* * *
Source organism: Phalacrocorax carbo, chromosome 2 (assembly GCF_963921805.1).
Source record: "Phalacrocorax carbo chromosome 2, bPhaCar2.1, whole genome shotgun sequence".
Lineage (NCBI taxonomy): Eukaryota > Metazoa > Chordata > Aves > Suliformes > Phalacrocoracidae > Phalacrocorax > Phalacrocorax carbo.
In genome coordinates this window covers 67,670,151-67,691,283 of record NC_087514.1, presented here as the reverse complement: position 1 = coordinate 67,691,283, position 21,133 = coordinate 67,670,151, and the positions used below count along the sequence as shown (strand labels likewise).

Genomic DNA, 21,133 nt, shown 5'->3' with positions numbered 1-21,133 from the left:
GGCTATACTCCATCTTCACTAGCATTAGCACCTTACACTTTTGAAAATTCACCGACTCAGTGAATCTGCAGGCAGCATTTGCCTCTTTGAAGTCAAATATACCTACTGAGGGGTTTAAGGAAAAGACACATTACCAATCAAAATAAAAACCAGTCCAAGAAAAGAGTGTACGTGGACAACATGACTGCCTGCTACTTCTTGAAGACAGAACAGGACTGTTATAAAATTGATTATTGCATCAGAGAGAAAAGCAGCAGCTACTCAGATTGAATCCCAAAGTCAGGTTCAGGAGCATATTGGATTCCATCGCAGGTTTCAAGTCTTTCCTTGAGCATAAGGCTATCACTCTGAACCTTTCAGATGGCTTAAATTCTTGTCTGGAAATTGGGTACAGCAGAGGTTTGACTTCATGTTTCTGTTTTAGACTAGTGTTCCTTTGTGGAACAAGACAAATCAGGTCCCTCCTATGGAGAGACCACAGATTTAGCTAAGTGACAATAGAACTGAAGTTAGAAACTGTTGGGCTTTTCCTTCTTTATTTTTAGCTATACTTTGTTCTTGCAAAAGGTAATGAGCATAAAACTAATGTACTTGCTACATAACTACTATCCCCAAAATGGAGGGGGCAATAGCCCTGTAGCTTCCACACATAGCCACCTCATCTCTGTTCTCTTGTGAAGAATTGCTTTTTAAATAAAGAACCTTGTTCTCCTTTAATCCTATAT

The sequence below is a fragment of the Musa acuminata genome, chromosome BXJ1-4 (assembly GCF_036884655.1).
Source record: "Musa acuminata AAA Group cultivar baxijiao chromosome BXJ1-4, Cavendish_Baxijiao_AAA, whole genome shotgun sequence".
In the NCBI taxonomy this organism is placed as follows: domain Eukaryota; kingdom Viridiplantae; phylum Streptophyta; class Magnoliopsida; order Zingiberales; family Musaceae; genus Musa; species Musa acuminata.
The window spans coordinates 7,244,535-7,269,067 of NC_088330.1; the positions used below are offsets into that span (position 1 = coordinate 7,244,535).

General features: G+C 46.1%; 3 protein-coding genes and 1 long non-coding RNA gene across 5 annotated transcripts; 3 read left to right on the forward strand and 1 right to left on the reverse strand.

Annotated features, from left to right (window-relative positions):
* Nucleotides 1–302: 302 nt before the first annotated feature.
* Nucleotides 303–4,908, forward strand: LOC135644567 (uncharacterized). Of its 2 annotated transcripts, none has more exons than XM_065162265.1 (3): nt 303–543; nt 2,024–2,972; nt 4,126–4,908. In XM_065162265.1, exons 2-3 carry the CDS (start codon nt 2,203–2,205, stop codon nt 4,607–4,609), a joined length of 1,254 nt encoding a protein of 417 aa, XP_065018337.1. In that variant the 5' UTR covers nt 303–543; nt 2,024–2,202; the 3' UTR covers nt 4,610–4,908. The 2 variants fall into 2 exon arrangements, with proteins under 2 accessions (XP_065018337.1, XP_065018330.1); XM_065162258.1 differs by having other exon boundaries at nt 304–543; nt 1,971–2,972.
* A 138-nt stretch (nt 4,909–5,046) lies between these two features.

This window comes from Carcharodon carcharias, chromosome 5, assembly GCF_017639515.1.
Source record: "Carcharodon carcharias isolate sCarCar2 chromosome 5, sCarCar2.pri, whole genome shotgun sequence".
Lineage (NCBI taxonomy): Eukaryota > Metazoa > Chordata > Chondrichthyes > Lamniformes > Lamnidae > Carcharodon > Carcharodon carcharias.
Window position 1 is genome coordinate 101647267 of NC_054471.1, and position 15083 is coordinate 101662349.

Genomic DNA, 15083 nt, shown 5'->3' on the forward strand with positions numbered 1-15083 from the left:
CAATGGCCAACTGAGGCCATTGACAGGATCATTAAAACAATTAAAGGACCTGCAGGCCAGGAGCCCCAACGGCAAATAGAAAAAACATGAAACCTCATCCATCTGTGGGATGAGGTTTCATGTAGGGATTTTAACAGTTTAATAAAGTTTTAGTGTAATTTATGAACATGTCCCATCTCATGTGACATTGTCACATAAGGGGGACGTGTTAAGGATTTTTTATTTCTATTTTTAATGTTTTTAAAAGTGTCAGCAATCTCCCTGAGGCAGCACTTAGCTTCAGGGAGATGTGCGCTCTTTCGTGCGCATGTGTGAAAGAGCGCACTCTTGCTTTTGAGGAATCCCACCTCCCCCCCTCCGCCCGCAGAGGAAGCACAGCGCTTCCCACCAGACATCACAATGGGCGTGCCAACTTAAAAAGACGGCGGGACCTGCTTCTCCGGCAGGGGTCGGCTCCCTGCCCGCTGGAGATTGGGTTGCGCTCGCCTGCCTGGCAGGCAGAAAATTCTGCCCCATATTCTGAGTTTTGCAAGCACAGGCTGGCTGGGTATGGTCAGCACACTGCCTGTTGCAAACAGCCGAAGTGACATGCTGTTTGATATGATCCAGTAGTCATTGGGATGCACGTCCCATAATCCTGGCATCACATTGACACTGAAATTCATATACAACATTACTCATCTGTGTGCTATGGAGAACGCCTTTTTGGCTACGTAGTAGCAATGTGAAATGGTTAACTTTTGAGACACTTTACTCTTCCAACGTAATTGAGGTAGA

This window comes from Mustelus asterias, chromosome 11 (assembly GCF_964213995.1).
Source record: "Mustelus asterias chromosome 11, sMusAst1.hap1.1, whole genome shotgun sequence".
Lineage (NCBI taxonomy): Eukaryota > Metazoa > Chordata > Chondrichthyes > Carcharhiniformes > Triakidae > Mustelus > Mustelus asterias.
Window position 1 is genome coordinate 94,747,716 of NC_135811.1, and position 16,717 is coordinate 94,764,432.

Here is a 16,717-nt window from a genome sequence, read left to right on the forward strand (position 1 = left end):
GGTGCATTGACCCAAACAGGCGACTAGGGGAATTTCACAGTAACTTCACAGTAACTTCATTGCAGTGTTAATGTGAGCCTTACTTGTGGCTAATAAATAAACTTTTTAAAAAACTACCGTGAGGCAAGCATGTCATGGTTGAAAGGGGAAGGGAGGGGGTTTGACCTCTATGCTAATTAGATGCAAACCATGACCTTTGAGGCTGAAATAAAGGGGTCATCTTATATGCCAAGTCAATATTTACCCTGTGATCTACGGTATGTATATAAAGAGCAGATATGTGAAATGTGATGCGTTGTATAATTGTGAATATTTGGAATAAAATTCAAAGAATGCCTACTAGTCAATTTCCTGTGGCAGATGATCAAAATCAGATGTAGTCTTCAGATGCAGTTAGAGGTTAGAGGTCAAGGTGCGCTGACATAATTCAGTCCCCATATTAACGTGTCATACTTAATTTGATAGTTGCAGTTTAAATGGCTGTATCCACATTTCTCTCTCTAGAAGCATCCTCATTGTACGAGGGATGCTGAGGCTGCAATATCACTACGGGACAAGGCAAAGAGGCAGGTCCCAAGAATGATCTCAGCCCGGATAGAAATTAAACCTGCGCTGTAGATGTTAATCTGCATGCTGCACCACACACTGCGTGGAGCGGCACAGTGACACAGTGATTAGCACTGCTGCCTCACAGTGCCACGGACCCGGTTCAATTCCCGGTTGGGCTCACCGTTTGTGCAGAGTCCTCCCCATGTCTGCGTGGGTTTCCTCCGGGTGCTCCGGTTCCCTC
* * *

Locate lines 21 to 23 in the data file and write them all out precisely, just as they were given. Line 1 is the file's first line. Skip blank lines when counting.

CAATGGCCAACTGAGGCCATTGACAGGATCATTAAAACAATTAAAGGACCTGCAGGCCAGGAGCCCCAACGGCAAATAGAAAAAACATGAAACCTCATCCATCTGTGGGATGAGGTTTCATGTAGGGATTTTAACAGTTTAATAAAGTTTTAGTGTAATTTATGAACATGTCCCATCTCATGTGACATTGTCACATAAGGGGGACGTGTTAAGGATTTTTTATTTCTATTTTTAATGTTTTTAAAAGTGTCAGCAATCTCCCTGAGGCAGCACTTAGCTTCAGGGAGATGTGCGCTCTTTCGTGCGCATGTGTGAAAGAGCGCACTCTTGCTTTTGAGGAATCCCACCTCCCCCCCTCCGCCCGCAGAGGAAGCACAGCGCTTCCCACCAGACATCACAATGGGCGTGCCAACTTAAAAAGACGGCGGGACCTGCTTCTCCGGCAGGGGTCGGCTCCCTGCCCGCTGGAGATTGGGTTGCGCTCGCCTGCCTGGCAGGCAGAAAATTCTGCCCCATATTCTGAGTTTTGCAAGCACAGGCTGGCTGGGTATGGTCAGCACACTGCCTGTTGCAAACAGCCGAAGTGACATGCTGTTTGATATGATCCAGTAGTCATTGGGATGCACGTCCCATAATCCTGGCATCACATTGACACTGAAATTCATATACAACATTACTCATCTGTGTGCTATGGAGAACGCCTTTTTGGCTACGTAGTAGCAATGTGAAATGGTTAACTTTTGAGACACTTTACTCTTCCAACGTAATTGAGGTAGA

This window comes from Mustelus asterias, chromosome 11 (assembly GCF_964213995.1).
Source record: "Mustelus asterias chromosome 11, sMusAst1.hap1.1, whole genome shotgun sequence".